HIV treatment has come a long way since the virus was discovered more than 30 years ago, but greater advancements will be needed until it is eradicated.

While eradication is still beyond the horizon, the future is expected to bring developments that will have life-altering effects in two ways: longer-acting drugs and therapeutic vaccines.

This article looks at these two areas of HIV treatment and seeks to explain what the future will look like if they’re both successful.


Long-acting/extended-release & antiretroviral drugs

LEAP (Long-Acting/Extended Release Antiretroviral Resource Program) is doing great work in the field of longer-acting drugs for HIV.

While noting the benefit of antiretroviral therapy (ART), which has caused a drastic reduction in HIV associated mortality, LEAP explains that there is still a significant failure rate in the treatment, particularly after the first year.

LEAP is working on developing drugs that will address this.

What will these look like? LEAP explains that they will be “long-acting/extended-release (LA/ER) injectable or implantable forms of approved and investigational antiretroviral drugs (ARV’s).”

Right now, we’re not at the stage where commentary can move beyond the objective. However, the image in LEAP’s mission statement is clear enough to say this: the future will (hopefully) be one where daily pill dosing is a thing of the past.


Microarray patches (MAPs)

2019 could become a key year in the history of HIV treatment evolution.

In August of 2019, it was reported that the Engineering and Physical Sciences Research Council (ESPRC) awarded a grant of €1.1M to a group of researchers from Queen’s University Belfast and University of Liverpool

The grant was issued to further the development of non-engineered microarray patches (MAPs), a transdermal patch that carries minuscule projections on its surface – known as micro-needles.

These microneedles are applied to the patient, after which they then dissolve and leave nanoparticles of that medicine that help to both treat and (hopefully) prevent HIV – the idea is that it removes the need for daily treatment.

Speaking about what the future of HIV treatment can look like if MAPs become a regular method of tacking the virus, Dr Marco Siccardi, Senior Lecturer of Molecular and Clinical Pharmacology at the University of Liverpool, explained:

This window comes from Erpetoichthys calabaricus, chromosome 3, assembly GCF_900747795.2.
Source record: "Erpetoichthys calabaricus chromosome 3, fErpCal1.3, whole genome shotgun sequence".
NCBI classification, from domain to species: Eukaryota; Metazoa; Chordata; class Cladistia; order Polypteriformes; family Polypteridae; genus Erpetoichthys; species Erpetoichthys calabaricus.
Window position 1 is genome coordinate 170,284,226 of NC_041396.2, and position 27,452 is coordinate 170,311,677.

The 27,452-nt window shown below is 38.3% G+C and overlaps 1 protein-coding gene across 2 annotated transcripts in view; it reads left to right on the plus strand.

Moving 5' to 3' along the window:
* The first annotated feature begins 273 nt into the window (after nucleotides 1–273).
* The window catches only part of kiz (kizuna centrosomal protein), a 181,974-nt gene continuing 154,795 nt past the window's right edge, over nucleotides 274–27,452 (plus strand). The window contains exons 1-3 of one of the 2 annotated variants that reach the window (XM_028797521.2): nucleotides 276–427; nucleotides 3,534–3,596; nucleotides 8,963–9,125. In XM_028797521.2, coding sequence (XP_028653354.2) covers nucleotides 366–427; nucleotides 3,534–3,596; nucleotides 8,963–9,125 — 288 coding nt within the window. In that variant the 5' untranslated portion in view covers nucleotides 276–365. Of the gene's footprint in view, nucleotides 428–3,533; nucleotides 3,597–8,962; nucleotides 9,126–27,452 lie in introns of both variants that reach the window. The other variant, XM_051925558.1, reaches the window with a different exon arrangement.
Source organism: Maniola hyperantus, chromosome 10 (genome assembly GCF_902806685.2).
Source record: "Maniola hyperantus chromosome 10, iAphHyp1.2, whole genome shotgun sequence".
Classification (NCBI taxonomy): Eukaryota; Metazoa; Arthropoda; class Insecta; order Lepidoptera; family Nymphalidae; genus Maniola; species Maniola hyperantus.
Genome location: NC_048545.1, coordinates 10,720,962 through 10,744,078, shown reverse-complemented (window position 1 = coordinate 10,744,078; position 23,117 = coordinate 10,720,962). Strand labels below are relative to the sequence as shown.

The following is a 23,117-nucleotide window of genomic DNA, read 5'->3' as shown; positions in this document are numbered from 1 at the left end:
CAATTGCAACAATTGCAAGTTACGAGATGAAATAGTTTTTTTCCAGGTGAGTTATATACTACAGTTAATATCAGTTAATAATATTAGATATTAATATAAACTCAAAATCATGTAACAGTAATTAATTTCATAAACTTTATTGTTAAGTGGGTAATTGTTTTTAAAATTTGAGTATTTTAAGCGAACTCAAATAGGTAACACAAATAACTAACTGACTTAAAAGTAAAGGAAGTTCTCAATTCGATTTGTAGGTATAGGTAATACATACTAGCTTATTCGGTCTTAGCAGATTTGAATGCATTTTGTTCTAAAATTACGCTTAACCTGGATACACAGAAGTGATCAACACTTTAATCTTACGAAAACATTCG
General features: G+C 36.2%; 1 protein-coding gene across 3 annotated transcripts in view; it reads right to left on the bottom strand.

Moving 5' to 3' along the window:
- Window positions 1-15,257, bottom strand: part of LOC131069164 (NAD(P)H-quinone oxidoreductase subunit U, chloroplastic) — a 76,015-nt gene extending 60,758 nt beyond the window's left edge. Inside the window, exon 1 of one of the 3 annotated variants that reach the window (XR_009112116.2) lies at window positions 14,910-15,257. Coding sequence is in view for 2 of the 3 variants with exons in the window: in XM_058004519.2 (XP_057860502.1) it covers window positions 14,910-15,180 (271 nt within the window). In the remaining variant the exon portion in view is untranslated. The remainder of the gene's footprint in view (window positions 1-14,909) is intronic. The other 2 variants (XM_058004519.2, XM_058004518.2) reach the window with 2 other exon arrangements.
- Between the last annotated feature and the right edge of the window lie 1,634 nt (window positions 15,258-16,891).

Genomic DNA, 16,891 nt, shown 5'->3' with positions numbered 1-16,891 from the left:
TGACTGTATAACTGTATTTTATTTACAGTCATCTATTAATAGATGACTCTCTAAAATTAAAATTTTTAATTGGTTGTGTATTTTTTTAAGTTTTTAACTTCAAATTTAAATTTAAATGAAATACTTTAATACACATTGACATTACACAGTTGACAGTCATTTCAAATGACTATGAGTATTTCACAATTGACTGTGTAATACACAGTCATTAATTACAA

“The technology being developed here is unique and could revolutionise the treatment and prevention of HIV infection.

“It offers the opportunity to enhance the delivery of HIV drugs, simplifying the management of anti-HIV therapies in the future.

“We will use state-of-the-art expertise, including high power computational models to design and predict the behaviour of the MAPs, speeding up product design and informing laboratory experiments.”


Therapeutic HIV vaccines

As is well-known, HIV infects cells within the body’s immune system. The principle of therapeutic HIV vaccines is that they enhance the body’s immune response to addressing HIV, specifically for people who have been infected with the virus. This would cause the development of HIV to decelerate, resulting in two life-changing benefits:

  • Removing the need for people to have ART at all.
  • Reducing the chances of HIV being transmitted from one person to another.

The reason for this is that therapeutic HIV vaccines will keep HIV at undetectable levels in an infected person. Consequently, the body is not exposed to the immune system issues caused by HIV.

Therapeutic HIV vaccines paint an extremely positive picture of what HIV treatment can look like in the future. However, there is a problem with this – there is yet to be an approved therapeutic HIV vaccine, with the treatment still at the research stage.

This is the point though – we’re talking about what the future holds, not what the present offers. And with trials being conducted, there’s a positive reason to believe that therapeutic HIV vaccines can be a part of that future.

Drugs are a crucial part of the treatment for HIV and one of the things that the future is projected to hold is the introduction of longer-acting drugs – ones that could be taken weekly, monthly, or, perhaps, less frequent still.

Alongside this, a future is being pictured in which therapeutic HIV vaccines can make the virus undetectable and untransmittable.

While we’re not there yet and there is much work to be done, we have an idea of how the future can look with these two HIV treatments in it – and it’s one that’s brighter still than today.

About the author: Dr Don Grant (MB, ChB, DRCOG, MRCGP, Dip.orth.med) is the clinical lead at The Independent Pharmacy, one of the UK’s leading independent online pharmacies. For more healthcare and treatment advice, visit their website.